Think of the finest crystal goblet – delicate, flawless, transparent and shimmering like flowing water. It is a work of art exquisite in its perfect symmetry and grace, and suitable for serving the finest wine. Now imagine that same goblet damaged through careless handling. Is there any way it could be slightly damaged? Could it be “a little broken” yet still useful? That might be possible for cruder articles, but not for delicate crystal. The nature of such a finely-crafted creation is that the tiniest crack or chip shatters it completely. It is either perfect – a vessel suitable to serve a king, or it is a collection of jagged shards to be swept into the trash. A broken goblet is not ‘flawed,’ it is ruined!
It’s like that with the exquisite goblets that God created as vessels for His own holiness – they’re called ‘people.’
Though any analogy is imperfect, that image of crystal goblets may help us recognize the true nature of our own brokenness. You see, most people think of themselves as rather ordinary vessels – crude pewter mugs, perhaps – that are scratched and battered but still serviceable despite the many cosmetic flaws. With such a self-image it is easy to fault God for being so judgmental and ‘picky’ – I may not be the best-looking specimen on the shelf, but there are surely many that are worse off. And with a little self-attention, perhaps I can hammer-out a few of those unsightly ‘dings,’ buff out the scratches, and polish myself to a fine shine that will make me a worthy specimen for God’s inspection. If God is ‘fair’ He will surely recognize that I am better than the average, applaud my efforts at self-improvement, and pronounce me ‘good enough.’
Well, there are two problems with that image of damaged but serviceable vessels. The first is that it ignores the evidence of our own heart. Shattered and broken though it may be, each human heart retains the longing for the perfect beauty and joy for which it was created. We see glimpses of that bright expectation in the faces of small children – and we secretly mourn the knowledge that their hopeful innocence will eventually give way to the reality of life’s brokenness. A saying often attributed to Henry David Thoreau captures that sense of resignation: “Most men live lives of quiet desperation and go to the grave with the song still in them.” We each, in our own way, learn to accommodate the symptoms of our own brokenness as we pursue and hopefully find a measure of happiness and satisfaction in life, yet always, just beyond our reach is the knowledge that there is something more for which we were destined. In the words of the iconic rock group U2: “I still haven’t found what I’m looking for.”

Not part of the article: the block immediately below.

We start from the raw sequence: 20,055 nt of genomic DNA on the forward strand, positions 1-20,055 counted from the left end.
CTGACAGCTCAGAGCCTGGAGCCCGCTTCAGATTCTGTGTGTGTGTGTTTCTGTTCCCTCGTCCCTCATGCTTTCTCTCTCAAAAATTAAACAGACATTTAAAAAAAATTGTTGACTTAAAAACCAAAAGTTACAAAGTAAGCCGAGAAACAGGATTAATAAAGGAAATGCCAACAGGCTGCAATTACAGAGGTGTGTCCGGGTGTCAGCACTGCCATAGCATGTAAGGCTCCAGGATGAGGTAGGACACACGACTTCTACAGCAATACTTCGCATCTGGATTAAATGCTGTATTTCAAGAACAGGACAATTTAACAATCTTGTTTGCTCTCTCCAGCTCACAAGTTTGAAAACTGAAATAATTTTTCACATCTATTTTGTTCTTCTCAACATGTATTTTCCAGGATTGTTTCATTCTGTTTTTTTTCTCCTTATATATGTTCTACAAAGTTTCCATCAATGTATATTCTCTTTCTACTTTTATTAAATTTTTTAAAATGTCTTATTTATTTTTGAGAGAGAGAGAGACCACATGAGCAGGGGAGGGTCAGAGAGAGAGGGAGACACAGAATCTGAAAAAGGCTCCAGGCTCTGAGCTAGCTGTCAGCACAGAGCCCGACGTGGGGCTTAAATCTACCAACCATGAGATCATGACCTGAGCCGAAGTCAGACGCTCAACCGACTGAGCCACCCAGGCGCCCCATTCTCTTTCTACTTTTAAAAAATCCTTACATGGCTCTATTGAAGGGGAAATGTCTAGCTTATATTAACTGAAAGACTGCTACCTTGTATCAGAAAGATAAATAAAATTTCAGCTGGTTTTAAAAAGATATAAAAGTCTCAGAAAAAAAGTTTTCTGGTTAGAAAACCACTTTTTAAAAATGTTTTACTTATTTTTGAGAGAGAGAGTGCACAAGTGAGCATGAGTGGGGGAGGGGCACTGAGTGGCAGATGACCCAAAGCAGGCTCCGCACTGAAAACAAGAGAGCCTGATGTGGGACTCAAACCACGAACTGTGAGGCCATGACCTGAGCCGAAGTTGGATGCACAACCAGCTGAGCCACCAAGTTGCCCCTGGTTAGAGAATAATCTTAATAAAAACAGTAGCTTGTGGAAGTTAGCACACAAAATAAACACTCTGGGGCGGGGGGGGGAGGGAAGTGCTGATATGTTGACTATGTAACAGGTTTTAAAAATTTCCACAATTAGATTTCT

And the second problem with a self-image of “flawed but adequate” is that it totally under-estimates the true beauty and perfection for which we were created. God created us in His own image – perfect vessels for His own holiness, and shimmering reflections of His own goodness and beauty. We were not created as ordinary tableware to be used and abused, but as treasured goblets for the Divine service. But when man rebelled against God, that holiness was lost – not ‘damaged a little’ – but shattered hopelessly – irretrievably. And that’s why it’s no good to think that we can fix ourselves – broken crystal cannot be repaired.
But God did not abandon His shattered creation to the trash heap as befits the reality of its condition. Instead, He chose to share our desperate situation by becoming incarnate (human flesh) in Jesus Christ – the Divine Essence poured out in the brokenness of a human life – a brokenness that defied all reason by embodying all of the struggle, temptation, and vulnerability of human existence while yet retaining the perfect purity of God Himself. In Jesus, human brokenness became complete with the agony and abandonment of the cross. But by His glorious resurrection on Easter morning, Jesus demonstrated that God’s power can and will repair our fatal brokenness if we put our trust in Him – not a patch-up job, but a full restoration to the perfection and meaning that God created us for. It is that assurance that allows us to not only live with the hope of a glorious future, but to find healing and joy in our present circumstances as God’s indwelling Spirit lovingly reshapes us for eternity.
I see you are incorporating His Spirit into your writing.
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